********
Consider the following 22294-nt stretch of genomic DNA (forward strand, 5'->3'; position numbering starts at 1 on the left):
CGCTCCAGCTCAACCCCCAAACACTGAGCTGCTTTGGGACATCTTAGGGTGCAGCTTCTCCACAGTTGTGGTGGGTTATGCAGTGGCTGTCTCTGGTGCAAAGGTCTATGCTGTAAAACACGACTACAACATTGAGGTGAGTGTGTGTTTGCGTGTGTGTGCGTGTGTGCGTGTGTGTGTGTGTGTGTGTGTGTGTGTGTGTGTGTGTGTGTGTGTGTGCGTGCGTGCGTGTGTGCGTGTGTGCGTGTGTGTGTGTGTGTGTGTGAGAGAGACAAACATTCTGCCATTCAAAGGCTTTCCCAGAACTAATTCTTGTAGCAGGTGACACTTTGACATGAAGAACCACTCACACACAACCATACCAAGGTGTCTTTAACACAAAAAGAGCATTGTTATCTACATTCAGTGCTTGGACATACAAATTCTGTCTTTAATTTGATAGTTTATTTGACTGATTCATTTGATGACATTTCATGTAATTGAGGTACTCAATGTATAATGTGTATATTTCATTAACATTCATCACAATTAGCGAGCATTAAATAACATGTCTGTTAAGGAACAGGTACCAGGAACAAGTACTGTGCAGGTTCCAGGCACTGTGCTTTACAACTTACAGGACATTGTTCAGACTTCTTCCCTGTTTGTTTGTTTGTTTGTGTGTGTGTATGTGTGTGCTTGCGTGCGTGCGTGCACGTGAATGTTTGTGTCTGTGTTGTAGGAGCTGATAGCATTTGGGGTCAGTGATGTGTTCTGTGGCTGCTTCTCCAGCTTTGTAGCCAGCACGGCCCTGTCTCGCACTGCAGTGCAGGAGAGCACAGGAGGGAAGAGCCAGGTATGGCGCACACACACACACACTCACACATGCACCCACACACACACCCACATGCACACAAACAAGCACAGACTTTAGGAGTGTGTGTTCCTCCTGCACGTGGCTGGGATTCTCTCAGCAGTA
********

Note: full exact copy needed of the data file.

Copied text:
Consider the following 22294-nt stretch of genomic DNA (forward strand, 5'->3'; position numbering starts at 1 on the left):
CGCTCCAGCTCAACCCCCAAACACTGAGCTGCTTTGGGACATCTTAGGGTGCAGCTTCTCCACAGTTGTGGTGGGTTATGCAGTGGCTGTCTCTGGTGCAAAGGTCTATGCTGTAAAACACGACTACAACATTGAGGTGAGTGTGTGTTTGCGTGTGTGTGCGTGTGTGCGTGTGTGTGTGTGTGTGTGTGTGTGTGTGTGTGTGTGTGTGTGTGTGTGCGTGCGTGCGTGTGTGCGTGTGTGCGTGTGTGTGTGTGTGTGTGTGAGAGAGACAAACATTCTGCCATTCAAAGGCTTTCCCAGAACTAATTCTTGTAGCAGGTGACACTTTGACATGAAGAACCACTCACACACAACCATACCAAGGTGTCTTTAACACAAAAAGAGCATTGTTATCTACATTCAGTGCTTGGACATACAAATTCTGTCTTTAATTTGATAGTTTATTTGACTGATTCATTTGATGACATTTCATGTAATTGAGGTACTCAATGTATAATGTGTATATTTCATTAACATTCATCACAATTAGCGAGCATTAAATAACATGTCTGTTAAGGAACAGGTACCAGGAACAAGTACTGTGCAGGTTCCAGGCACTGTGCTTTACAACTTACAGGACATTGTTCAGACTTCTTCCCTGTTTGTTTGTTTGTTTGTGTGTGTGTATGTGTGTGCTTGCGTGCGTGCGTGCACGTGAATGTTTGTGTCTGTGTTGTAGGAGCTGATAGCATTTGGGGTCAGTGATGTGTTCTGTGGCTGCTTCTCCAGCTTTGTAGCCAGCACGGCCCTGTCTCGCACTGCAGTGCAGGAGAGCACAGGAGGGAAGAGCCAGGTATGGCGCACACACACACACACTCACACATGCACCCACACACACACCCACATGCACACAAACAAGCACAGACTTTAGGAGTGTGTGTTCCTCCTGCACGTGGCTGGGATTCTCTCAGCAGTA